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Judge Rolf M. Treu’s historic Vergara decision last week reverberated from the Los Angeles County Superior courthouse to every media outlet, union headquarters, capitol building, and school district in the country. But when California students went to class the next day, nothing had changed, and indeed, nothing will change for quite some time.

California’s arcane and harmful laws governing teacher tenure, dismissal, and layoff remain intact until they are replaced by something better. And there’s the crux of it. What exactly IS that “something better”? Frustratingly to some, Treu didn’t provide that direction. Nor should he: The work is now in the hands of Californians, who must decide how to reshape state policy in order to offer every child access to effective teachers.

California’s union leaders and status-quo defenders are scrambling to craft new laws this very moment, eager to address the unconstitutionality of the five statutes in question without actually substantively changing them. They will float dismissal reform that tinkers with the extensive outer layers of job protections without actually denting the armor that protects grossly ineffective teachers from being fired. They might slip in a bill that offers district leaders a few months’ more time to make tenure decisions without thinking outside the box about what truly compels a teacher to stay in and grow in the profession. They might consider legislation that would allow district leaders to use factors other than seniority when making layoff decisions, or more likely, they will put that sacred cow aside and let the recent Reed settlement handle it for the time being.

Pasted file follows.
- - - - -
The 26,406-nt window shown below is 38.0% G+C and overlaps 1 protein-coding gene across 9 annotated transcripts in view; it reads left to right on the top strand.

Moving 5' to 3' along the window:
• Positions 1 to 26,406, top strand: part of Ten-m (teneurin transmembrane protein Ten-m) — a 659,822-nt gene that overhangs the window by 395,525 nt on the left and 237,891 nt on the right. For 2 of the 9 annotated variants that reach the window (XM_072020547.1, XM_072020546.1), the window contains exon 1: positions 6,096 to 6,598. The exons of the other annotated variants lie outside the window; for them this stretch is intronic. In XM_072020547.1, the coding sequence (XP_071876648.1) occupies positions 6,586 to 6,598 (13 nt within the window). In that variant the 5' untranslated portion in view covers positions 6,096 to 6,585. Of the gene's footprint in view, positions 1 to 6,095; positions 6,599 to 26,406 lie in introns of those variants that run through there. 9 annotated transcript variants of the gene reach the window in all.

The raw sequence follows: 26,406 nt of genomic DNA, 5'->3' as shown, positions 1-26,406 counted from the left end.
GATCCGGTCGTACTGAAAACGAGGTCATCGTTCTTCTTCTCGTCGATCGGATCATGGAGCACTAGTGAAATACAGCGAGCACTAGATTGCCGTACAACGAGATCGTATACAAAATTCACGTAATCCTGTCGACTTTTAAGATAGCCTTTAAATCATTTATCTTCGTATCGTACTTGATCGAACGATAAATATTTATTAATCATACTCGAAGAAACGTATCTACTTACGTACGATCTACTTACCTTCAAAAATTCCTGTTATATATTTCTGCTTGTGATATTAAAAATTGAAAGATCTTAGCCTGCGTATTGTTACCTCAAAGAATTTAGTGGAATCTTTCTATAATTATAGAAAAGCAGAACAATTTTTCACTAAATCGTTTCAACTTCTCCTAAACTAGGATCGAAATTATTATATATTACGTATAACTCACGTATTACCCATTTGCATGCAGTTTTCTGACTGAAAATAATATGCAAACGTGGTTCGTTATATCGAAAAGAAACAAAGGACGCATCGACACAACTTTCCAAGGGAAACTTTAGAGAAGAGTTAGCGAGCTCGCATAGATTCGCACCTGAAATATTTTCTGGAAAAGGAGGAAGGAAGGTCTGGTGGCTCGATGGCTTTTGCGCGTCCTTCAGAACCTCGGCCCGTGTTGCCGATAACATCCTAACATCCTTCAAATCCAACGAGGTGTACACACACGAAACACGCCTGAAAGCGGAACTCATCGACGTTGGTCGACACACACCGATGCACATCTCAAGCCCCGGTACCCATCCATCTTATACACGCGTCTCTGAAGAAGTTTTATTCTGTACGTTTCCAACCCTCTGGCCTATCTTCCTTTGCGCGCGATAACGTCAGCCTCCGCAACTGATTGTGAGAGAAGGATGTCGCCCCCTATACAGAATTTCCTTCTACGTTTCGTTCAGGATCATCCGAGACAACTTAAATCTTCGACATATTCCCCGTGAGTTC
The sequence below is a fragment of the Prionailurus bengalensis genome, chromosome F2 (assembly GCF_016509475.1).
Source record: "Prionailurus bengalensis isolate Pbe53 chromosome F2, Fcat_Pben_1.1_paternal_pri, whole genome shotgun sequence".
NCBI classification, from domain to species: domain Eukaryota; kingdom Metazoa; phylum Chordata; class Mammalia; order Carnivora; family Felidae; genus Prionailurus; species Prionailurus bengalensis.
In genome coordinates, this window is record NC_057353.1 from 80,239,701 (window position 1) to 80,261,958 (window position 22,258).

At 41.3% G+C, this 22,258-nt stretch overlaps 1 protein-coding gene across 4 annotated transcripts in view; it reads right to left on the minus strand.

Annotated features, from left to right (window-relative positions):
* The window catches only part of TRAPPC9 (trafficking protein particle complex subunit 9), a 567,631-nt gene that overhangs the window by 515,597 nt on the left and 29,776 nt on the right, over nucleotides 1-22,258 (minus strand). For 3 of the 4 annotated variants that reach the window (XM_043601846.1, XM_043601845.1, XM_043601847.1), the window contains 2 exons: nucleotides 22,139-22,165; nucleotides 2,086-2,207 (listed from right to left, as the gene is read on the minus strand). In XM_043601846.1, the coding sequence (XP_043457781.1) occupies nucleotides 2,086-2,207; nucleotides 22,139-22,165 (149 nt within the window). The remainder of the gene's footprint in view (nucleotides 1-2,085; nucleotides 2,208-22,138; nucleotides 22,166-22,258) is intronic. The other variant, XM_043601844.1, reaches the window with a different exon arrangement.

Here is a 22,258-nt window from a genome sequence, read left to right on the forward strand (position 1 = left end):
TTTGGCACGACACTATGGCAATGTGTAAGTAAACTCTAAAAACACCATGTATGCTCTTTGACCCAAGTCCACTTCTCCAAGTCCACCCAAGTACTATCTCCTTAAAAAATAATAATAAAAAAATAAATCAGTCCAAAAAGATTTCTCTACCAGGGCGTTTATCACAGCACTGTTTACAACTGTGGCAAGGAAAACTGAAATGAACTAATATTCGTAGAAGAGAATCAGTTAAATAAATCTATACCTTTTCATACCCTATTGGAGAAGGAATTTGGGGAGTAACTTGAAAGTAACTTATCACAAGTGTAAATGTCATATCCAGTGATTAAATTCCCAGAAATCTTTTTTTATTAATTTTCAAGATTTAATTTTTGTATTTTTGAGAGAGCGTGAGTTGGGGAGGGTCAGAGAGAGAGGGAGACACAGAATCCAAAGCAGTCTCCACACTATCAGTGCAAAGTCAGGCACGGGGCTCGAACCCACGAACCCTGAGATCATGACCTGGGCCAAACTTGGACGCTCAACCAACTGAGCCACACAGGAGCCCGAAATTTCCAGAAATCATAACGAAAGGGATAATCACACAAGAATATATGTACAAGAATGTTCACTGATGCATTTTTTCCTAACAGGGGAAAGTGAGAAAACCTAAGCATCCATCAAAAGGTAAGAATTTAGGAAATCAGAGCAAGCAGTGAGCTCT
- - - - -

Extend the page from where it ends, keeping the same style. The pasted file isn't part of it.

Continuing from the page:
Let’s not confuse this frenzied action with a desire for substantive change. In tinkering with existing statutes, they hope to avoid the more sweeping kinds of reforms that could chip away at their power and influence. Regardless of what happens in California’s legislature, this case will likely weather appeals, and a higher court decision could elevate Vergara to precedent-setting, history-making proportions. By involving more state jurisdictions, a higher court decision could have a broader impact and apply the most pressure on California lawmakers. Therein is the appeal of an appeal for the nine student plaintiffs and the 6 million students of California.

Should California’s school and district leaders make progress immediately? Absolutely. They can and should begin implementing changes, starting with revised labor contracts, meaningful teacher evaluation and development policies, incentives for the best teachers to go to — and stay in — schools serving high-need students, and exciting growth opportunities for the best teachers. But are California’s lawmakers yet up for the challenge of innovative and transformative reform? Doubtful. So while we wait, let’s see how high this can go.

Carrie Hahnel leads research and policy analysis for The Education Trust–West. She focuses primarily on issues of funding equity, accountability, teacher effectiveness, and public transparency in California.

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